The Great Gatsby Book Review
The idea of the American Dream is conveyed in F. Scott Fitzgerald’s book The Great Gatsby. The book displays the idea of the dream through the amount of money you have; evidently, being the reason for the division between classes. The level of wealth each character possesses affects their outlook on life; this is demonstrated through Daisy’s and Tom’s lack of responsibility which is compensated by an exceptional fortune, Gatsby’s flaunting attitude coinciding with the idea of “new money”, and Myrtle’s jealous tendencies of being in a working class and striving to break free.
To begin, Daisy’s and Tom’s extreme amount of wealth coincides with negligent actions. For instance, during the time Daisy and Gatsby were seeing each other, Daisy seems reckless with her feelings, even expressing her love for Gatsby in front of her husband. Yet, when it comes to making the decision between the two men, Daisy responds to Gatsby, saying: “‘Oh, you want too much! I love you nowㅡ isn’t that enough. I can’t help what’s past. I did love him onceㅡ but I loved you too,’” (132). The quote portrays Daisy as someone who is incompetent in taking a stance on whom she wants to be with because with an ample amount of money comes the idea of never having to pick a side. Proving that the people who come from a high-class lack the ability to make harsh decisions. Addition, one can see the twos remiss ways after Gatsby’s death. They have no sympathy, especially with both of them being the cause of his death. Daisy, who had told Gatsby countless of times that she loved him, “hadn’t sent a message or a flower,” (174). This indicates that Daisy hides behind her riches by running away, instead of facing her wrongdoings. With her representing the top class, she shows how they are more often to run away and forget their problems than to admit to them. Lastly, with the death of Gatsby, Nick is able to see the true Daisy and Tom, describing them by saying: “They were careless people, Tom and Daisyㅡ They smashed up things and creatures and then retreated back into their money or their vast carelessness, or whatever it was that kept them together, and let other people clean up the mess they had made” (179). Daisy’s own cousin realizing how appalling Daisy and Tom are due to their riches disabling them to admit their sins. He observes them living in their own bubble; unaware of the mayhem they have caused through their hurricane of irresponsibility. Confirming the idea that strong amount of riches brings a sense of rashness because money creates inclusivity. In all, with the power of “old money”, which Daisy and Tom possess, comes with a thoughtlessness attitude since their money allowed them to never need to face their wrongs and deal with the consequences.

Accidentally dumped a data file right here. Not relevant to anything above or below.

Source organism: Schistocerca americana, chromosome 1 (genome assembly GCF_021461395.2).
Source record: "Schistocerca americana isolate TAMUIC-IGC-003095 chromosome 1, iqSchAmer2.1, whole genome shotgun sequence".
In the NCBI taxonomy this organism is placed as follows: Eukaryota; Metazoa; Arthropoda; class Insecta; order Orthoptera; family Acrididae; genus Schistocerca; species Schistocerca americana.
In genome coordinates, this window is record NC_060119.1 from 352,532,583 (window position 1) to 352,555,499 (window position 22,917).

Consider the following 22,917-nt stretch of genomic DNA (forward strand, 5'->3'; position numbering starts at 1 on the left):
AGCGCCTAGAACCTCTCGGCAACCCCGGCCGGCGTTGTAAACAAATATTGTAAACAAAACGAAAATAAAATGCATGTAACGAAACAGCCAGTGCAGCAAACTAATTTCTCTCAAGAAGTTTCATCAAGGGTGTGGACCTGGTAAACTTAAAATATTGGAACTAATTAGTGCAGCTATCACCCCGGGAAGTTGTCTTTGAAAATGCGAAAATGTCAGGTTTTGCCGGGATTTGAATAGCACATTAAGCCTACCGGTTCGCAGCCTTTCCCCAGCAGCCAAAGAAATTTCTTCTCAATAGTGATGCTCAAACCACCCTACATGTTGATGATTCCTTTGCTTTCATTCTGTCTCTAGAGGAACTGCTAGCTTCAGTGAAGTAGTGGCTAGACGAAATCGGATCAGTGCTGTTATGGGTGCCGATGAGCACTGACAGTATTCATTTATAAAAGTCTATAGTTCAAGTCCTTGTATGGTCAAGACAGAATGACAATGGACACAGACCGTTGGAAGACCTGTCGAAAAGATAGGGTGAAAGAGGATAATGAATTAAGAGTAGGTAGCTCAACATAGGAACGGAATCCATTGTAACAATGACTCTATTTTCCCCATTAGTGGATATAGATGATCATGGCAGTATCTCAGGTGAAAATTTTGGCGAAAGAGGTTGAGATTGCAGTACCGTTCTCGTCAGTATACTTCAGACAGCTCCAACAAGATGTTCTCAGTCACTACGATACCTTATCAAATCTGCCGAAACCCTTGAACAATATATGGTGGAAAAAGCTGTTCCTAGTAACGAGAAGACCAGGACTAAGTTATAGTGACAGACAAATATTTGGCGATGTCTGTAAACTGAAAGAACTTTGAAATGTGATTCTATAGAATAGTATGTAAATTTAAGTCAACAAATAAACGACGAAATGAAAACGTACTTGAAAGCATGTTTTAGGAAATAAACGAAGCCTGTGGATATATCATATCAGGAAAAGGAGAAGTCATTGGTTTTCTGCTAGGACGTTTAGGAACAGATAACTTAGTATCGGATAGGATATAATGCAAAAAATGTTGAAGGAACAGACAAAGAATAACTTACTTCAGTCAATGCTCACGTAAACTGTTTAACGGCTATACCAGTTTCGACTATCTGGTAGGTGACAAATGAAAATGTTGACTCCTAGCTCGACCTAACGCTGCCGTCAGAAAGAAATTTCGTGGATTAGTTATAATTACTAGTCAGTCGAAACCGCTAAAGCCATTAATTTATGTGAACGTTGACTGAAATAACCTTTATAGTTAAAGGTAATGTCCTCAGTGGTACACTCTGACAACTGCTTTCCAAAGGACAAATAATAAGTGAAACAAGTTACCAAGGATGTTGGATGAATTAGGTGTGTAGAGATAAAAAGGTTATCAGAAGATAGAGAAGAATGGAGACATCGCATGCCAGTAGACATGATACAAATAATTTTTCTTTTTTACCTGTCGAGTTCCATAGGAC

Secondly, as the roaring 20’s boom with prosperity, the concept of “new money,” which Gatsby acquires, brings along this desire to broadcast their new found fortune. This is demonstrated through Gatsby’s iconic parties. Gatsby’s immaculate celebrations drawn people in “like moths among the whisperings and the champagne of stars” (39). People came to these gatherings due to the high expense that went into it, having a full orchestra, plenty of food at the buffet, dancers, and bright lights. With all the money going into these weekly parties, one is able to see how truly well-off Gatsby is and how he decides to publicly parade his new found riches. As Gatsby representing the new prosperous class, allowing one to understand that this new grouping of people believe that having the money is not enough, but allowing it to be shown off in order to see how great their life is. Also, it is clear that Gatsby only wants to broadcast his money when Daisy is invited to Nick’s house for a surprising reunion with Gatsby. “‘I have been glancing into some of the rooms’” Gatsby says, suggesting that he has never truly seen his whole house yet which proves that he only bought the house to flaunt his cash (81). This reveals how the “new money” follows the idea of conspicuous consumption, where they only buy secular items in order to display how much money they have and how more successful they are from others. As this contemporary perspective comes to light during this new era of prosperity, craving wants over needs becomes social normality which Gatsby represents. To sum up, Gatsby’s attitude towards his riches represents the 1920s as the new concept, the American Dream, creates the idea of materialism to become a desire.